Actually, there was little mystery about why John found himself in this difficult position. He’d been sucker-punched by outside competition and kicked in the head by technology. The warning signs had long been there, had John cared to notice them. For several years, the business media had covered his employer unfavorably. There was much commentary about the company missing recent new developments in IT, while other companies advanced on its markets. It was criticized for losing its competitive edge. In my conversation with John it was clear that he had paid no attention to these concerns and was barely aware of them. “We’re still profitable,” he noted, correctly. (And I noted he was still saying “we” when, in fact, he was no longer part of the team.) John went on to insist that since the company was profitable, the media criticism was unfair.
      “Could it be,” I suggested, “that the company has finally concluded that the critique is valid? That future profitability is at risk?”
      “Maybe,” he said. “But it still doesn’t make sense. If they’re concerned about competition, why fire me, when I have tons of experience and always get my work done, and hire newer, less-experienced people?”
      In the media coverage about the terminations, there had been references to the company getting rid of the “9-to-5ers.” I asked John if this description might have applied to him, and he said he didn’t even know what it meant. It was time to get blunt; only truth would serve John now. So I told him that the term was dismissive, implying that the 9-to-5er just puts in his time doing ordinary work, instead of aggressively using initiative to tackle whatever problem appears to be important.
      “The company doesn’t like that,” John said firmly, referring to the aggressive initiator. But maybe that had changed. Maybe some of the executives were 9-to-5ers, and they were gone, too.
      “John,” I said, “do you recognize that, by several measures, your former employer is losing to other, more nimble competitors?”
      John’s answer was “Maybe,” indicating that he didn’t see it. He had unfortunately taken his job for granted. He had chosen computing as a career because it was in such high demand. And having chosen computing, he’d figured there was nothing else to worry about. He would work as long as he chose. But look at all the evidence he had ignored. Is it evidence you are also ignoring?
      How could he — or you — discount the fact that, for much of the last sixty years, if you were a large and market-dominant company, you could expect to reign for decades? If you were General Motors, IBM, Sears, Kodak, U.S. Steel, Polaroid, or Xerox, it would have been suicidal for competitors to attack you. And then, more swiftly than might have been imagined, Japanese imports suddenly destabilized the auto market of the former Big Three. IBM was blindsided by Microsoft and Intel. Technological advances pushed Kodak, Xerox, and Polaroid to the sidelines. Apple disrupted the established music industry, even as Uber destabilized the taxi/limo business. And these examples barely skim the surface.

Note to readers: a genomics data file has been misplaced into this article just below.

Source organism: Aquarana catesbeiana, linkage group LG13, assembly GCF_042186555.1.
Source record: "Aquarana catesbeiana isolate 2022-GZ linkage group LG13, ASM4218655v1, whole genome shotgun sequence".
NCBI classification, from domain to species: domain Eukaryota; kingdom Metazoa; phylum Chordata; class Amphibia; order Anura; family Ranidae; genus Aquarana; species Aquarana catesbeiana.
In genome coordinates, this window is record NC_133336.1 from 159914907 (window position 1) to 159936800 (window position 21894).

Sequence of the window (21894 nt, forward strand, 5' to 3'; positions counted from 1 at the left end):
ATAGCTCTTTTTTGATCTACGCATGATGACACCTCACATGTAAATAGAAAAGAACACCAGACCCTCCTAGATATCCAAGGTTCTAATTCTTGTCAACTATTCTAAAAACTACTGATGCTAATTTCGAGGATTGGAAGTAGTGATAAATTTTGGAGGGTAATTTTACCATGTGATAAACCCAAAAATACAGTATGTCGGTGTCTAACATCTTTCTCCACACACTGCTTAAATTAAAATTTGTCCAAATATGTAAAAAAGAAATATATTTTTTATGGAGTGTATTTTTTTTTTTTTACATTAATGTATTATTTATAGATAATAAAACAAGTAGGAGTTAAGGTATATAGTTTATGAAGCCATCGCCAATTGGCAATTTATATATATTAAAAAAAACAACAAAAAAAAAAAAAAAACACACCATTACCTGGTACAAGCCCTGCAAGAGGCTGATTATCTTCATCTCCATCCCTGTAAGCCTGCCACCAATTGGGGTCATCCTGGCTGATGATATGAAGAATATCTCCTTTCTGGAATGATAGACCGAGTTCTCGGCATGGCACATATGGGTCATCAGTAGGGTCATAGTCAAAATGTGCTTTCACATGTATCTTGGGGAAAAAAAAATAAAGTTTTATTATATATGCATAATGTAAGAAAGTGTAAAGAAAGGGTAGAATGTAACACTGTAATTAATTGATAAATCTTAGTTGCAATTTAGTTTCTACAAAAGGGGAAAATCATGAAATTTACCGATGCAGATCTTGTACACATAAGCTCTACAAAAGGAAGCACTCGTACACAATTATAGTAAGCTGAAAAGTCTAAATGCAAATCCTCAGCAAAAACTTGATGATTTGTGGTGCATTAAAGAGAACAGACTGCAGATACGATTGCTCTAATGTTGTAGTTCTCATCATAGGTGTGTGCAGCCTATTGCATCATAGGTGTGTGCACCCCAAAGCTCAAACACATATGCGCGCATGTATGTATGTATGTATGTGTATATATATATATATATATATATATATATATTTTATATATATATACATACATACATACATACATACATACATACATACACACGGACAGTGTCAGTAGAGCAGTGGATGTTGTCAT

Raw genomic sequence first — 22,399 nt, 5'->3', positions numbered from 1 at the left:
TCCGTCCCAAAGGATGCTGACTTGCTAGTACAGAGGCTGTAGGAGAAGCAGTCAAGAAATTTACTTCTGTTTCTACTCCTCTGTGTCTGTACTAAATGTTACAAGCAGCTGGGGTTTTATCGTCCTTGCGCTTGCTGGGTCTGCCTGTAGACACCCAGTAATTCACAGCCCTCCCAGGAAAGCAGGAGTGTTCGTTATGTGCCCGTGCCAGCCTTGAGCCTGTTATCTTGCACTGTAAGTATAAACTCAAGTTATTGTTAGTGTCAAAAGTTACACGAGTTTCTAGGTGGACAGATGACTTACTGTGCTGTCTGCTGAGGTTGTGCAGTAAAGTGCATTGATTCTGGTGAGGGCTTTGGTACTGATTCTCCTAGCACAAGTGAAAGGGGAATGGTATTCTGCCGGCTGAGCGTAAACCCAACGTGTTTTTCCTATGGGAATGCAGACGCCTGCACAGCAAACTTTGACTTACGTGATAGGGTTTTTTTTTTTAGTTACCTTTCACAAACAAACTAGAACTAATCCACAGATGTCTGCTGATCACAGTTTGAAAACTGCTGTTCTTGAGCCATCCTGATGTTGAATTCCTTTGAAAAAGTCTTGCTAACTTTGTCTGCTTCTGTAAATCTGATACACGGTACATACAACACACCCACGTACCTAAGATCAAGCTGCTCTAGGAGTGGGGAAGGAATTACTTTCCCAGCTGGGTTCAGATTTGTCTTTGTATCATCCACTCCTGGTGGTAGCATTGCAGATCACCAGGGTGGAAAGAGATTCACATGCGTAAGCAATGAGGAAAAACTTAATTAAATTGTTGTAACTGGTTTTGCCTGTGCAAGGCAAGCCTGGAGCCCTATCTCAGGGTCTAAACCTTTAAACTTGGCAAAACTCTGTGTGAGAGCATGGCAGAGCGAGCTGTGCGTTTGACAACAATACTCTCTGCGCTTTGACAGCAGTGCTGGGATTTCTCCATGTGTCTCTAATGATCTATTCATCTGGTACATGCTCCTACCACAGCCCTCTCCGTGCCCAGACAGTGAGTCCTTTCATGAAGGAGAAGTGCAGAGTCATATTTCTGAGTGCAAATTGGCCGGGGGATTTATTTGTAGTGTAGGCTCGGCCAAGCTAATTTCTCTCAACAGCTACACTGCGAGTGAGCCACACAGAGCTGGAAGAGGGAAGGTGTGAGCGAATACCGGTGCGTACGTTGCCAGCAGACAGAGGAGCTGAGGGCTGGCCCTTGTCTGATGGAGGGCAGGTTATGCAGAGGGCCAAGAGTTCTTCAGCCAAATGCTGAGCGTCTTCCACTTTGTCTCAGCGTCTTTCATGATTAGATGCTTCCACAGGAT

Here’s what happened next: Microsoft suddenly faced competition from cloud computing and mobile devices. Google quickly found itself under pressure from Facebook, which was itself under pressure from Snapchat and WhatsApp. If you don’t grasp just how quickly this all happened, then you don’t understand how gentle the past was. Dominance was supposed to last many decades, not just a few decades or even sometimes just one. Most of this disruption happened in John’s lifetime, and even a superficial knowledge of the past would have helped him see the future.
      Please understand, I was not trying to make John feel badly about himself. He felt terrible enough already, and his self-confidence was seriously damaged. His confidence hadn’t collapsed yet, but I feared it would when he started his job search. The conversation with John was painful, and I have had more than one such conversation. Many more than one.
      You can see, I think, why I decided it would be wrong to tell him about Charlene’s success. He wasn’t yet ready to hear about it.

Table of Contents

Introduction ix

Part I Finding your Passion

1 Why Good Work Is No Longer Good Enough 3

2 Why "Safe" Jobs Are a Myth 20

3 How Logic and Evidence Will Find You Work You Love 37

4 The Most Common Career Mistakes 65

Part II Creating Your Career Plan

5 Getting Yourself Ready 89

6 Find Your Edge 107

7 Sell Yourself by Selling Your Idea 125

8 Execute and Revise 144

Part III Confronting Fears and Excuses

9 Anatomy of the Excuse 153

10 How Great Careers and Loving Families Go Hand in Hand 170

11 The Bottom Line of Great Careers 189

12 When Your Passion Collides with Your Fears 209

Conclusion: Taking Action 230

Acknowledgments 241

Appendix: Preparing Your Plan 242

Index 245